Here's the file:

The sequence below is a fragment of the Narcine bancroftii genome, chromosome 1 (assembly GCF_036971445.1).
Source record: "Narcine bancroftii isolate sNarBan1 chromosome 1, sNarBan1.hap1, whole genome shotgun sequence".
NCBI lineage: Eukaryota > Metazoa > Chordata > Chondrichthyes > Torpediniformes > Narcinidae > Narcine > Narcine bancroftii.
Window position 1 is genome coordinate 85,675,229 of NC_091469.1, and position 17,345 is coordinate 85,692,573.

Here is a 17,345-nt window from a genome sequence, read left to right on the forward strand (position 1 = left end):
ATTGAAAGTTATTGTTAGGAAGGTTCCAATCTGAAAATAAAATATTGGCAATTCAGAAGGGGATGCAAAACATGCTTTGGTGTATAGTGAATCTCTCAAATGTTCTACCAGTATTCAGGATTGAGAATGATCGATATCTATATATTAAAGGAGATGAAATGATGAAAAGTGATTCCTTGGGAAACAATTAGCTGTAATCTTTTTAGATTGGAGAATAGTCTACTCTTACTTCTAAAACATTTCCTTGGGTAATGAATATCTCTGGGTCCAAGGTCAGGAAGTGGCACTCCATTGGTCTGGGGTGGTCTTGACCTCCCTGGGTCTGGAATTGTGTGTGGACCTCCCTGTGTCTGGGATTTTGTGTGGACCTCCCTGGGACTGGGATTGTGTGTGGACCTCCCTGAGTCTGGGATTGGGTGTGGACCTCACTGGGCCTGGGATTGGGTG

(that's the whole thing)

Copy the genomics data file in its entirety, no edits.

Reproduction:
The sequence below is a fragment of the Narcine bancroftii genome, chromosome 1 (assembly GCF_036971445.1).
Source record: "Narcine bancroftii isolate sNarBan1 chromosome 1, sNarBan1.hap1, whole genome shotgun sequence".
NCBI lineage: Eukaryota > Metazoa > Chordata > Chondrichthyes > Torpediniformes > Narcinidae > Narcine > Narcine bancroftii.
Window position 1 is genome coordinate 85,675,229 of NC_091469.1, and position 17,345 is coordinate 85,692,573.

Here is a 17,345-nt window from a genome sequence, read left to right on the forward strand (position 1 = left end):
ATTGAAAGTTATTGTTAGGAAGGTTCCAATCTGAAAATAAAATATTGGCAATTCAGAAGGGGATGCAAAACATGCTTTGGTGTATAGTGAATCTCTCAAATGTTCTACCAGTATTCAGGATTGAGAATGATCGATATCTATATATTAAAGGAGATGAAATGATGAAAAGTGATTCCTTGGGAAACAATTAGCTGTAATCTTTTTAGATTGGAGAATAGTCTACTCTTACTTCTAAAACATTTCCTTGGGTAATGAATATCTCTGGGTCCAAGGTCAGGAAGTGGCACTCCATTGGTCTGGGGTGGTCTTGACCTCCCTGGGTCTGGAATTGTGTGTGGACCTCCCTGTGTCTGGGATTTTGTGTGGACCTCCCTGGGACTGGGATTGTGTGTGGACCTCCCTGAGTCTGGGATTGGGTGTGGACCTCACTGGGCCTGGGATTGGGTG